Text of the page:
Noncooperative game theory combines strategic thinking, best-response, and mutual consistency of beliefs and choices (equilibrium). Hundreds of experiments show that in actual behavior these three forces are limited, even when subjects are highly motivated and analytically skilled (Camerer, 2003). The challenge is to create models that are as general, precise, and parsimonious as equilibrium, but which also use cognitive details to explain experimental evidence more accurately and to predict new regularities. This paper describes three exemplar models of behavior in one-shot games (thinking), learning over time, and how repeated "partner" matching affects behavior (teaching) (see Camerer et al., 2002b).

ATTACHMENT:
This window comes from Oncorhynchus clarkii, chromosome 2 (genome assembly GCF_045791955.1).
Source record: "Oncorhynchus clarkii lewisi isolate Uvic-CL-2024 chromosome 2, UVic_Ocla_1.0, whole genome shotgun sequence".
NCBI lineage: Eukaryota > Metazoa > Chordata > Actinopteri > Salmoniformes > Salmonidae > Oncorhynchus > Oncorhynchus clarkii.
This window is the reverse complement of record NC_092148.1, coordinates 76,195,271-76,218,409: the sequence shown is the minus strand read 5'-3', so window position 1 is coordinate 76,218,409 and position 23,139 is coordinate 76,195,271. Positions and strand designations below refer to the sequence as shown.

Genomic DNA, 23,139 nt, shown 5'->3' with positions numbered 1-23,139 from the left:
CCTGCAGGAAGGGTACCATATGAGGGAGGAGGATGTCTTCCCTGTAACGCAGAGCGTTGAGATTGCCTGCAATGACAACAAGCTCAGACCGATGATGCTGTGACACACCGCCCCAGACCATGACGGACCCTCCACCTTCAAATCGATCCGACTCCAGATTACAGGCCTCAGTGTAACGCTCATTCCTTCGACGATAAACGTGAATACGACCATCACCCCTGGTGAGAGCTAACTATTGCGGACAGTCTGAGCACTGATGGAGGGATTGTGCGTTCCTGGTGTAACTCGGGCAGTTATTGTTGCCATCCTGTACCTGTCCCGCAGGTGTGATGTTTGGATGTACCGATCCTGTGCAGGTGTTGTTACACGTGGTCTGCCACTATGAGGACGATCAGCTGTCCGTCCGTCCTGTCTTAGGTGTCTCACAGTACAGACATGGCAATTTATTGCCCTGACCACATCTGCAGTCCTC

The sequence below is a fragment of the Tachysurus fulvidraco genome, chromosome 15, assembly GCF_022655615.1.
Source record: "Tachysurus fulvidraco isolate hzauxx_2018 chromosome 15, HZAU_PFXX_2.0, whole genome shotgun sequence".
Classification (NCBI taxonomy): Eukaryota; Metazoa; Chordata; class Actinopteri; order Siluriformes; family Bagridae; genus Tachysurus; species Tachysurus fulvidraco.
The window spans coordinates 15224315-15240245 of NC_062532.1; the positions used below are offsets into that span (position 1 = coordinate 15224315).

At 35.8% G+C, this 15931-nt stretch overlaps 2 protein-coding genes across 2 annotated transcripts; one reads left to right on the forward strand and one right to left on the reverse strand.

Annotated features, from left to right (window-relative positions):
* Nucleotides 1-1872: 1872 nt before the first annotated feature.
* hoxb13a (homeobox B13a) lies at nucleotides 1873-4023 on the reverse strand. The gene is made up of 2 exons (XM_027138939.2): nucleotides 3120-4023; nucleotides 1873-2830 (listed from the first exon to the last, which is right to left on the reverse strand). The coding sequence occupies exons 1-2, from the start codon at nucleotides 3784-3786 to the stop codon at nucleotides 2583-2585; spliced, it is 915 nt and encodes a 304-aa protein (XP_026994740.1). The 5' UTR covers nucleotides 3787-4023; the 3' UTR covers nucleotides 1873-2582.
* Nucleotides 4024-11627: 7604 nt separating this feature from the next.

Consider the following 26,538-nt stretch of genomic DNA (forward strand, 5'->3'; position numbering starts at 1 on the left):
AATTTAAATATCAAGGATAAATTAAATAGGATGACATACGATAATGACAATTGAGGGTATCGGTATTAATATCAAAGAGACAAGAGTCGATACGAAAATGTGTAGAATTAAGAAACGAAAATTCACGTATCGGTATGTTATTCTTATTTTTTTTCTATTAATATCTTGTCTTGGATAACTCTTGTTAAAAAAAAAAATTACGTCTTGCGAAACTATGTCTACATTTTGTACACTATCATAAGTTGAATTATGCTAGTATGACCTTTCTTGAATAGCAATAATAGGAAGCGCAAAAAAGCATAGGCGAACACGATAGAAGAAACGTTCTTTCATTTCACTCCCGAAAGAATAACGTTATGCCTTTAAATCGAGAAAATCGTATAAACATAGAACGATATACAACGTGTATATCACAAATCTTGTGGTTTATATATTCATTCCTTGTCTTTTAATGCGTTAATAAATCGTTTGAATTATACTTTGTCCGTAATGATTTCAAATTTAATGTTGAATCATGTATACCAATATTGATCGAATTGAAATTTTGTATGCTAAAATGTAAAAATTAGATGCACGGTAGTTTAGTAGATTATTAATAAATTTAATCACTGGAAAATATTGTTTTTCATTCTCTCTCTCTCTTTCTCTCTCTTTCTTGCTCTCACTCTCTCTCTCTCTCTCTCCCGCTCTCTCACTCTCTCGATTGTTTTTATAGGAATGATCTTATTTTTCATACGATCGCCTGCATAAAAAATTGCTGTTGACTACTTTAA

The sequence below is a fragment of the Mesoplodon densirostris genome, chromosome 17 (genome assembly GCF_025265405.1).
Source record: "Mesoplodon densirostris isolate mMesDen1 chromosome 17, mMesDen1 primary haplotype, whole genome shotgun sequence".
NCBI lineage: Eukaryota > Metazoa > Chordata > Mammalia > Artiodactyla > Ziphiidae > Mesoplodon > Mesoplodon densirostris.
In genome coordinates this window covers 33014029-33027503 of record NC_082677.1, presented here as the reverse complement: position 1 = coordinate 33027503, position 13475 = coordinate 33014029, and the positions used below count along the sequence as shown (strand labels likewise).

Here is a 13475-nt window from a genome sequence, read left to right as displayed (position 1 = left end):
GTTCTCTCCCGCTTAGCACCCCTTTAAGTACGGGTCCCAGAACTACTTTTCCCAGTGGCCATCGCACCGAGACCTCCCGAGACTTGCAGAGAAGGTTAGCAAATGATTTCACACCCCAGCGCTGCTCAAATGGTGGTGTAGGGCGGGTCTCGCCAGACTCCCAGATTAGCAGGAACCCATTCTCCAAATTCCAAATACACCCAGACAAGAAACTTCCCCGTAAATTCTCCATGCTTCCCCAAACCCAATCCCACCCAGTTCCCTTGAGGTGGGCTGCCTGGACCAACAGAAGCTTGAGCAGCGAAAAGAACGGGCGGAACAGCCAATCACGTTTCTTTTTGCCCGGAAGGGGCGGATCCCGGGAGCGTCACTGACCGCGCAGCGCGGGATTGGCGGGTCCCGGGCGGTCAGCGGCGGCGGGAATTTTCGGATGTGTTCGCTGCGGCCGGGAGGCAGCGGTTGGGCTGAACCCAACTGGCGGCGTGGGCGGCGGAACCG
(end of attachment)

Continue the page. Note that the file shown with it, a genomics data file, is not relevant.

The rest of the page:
Camerer, Colin, Teck Ho and Kuan Chong.
2003."Models of Thinking, Learning, and Teaching in Games ."American Economic Review,
93(2): 192-195.DOI: 10.1257/000282803321947038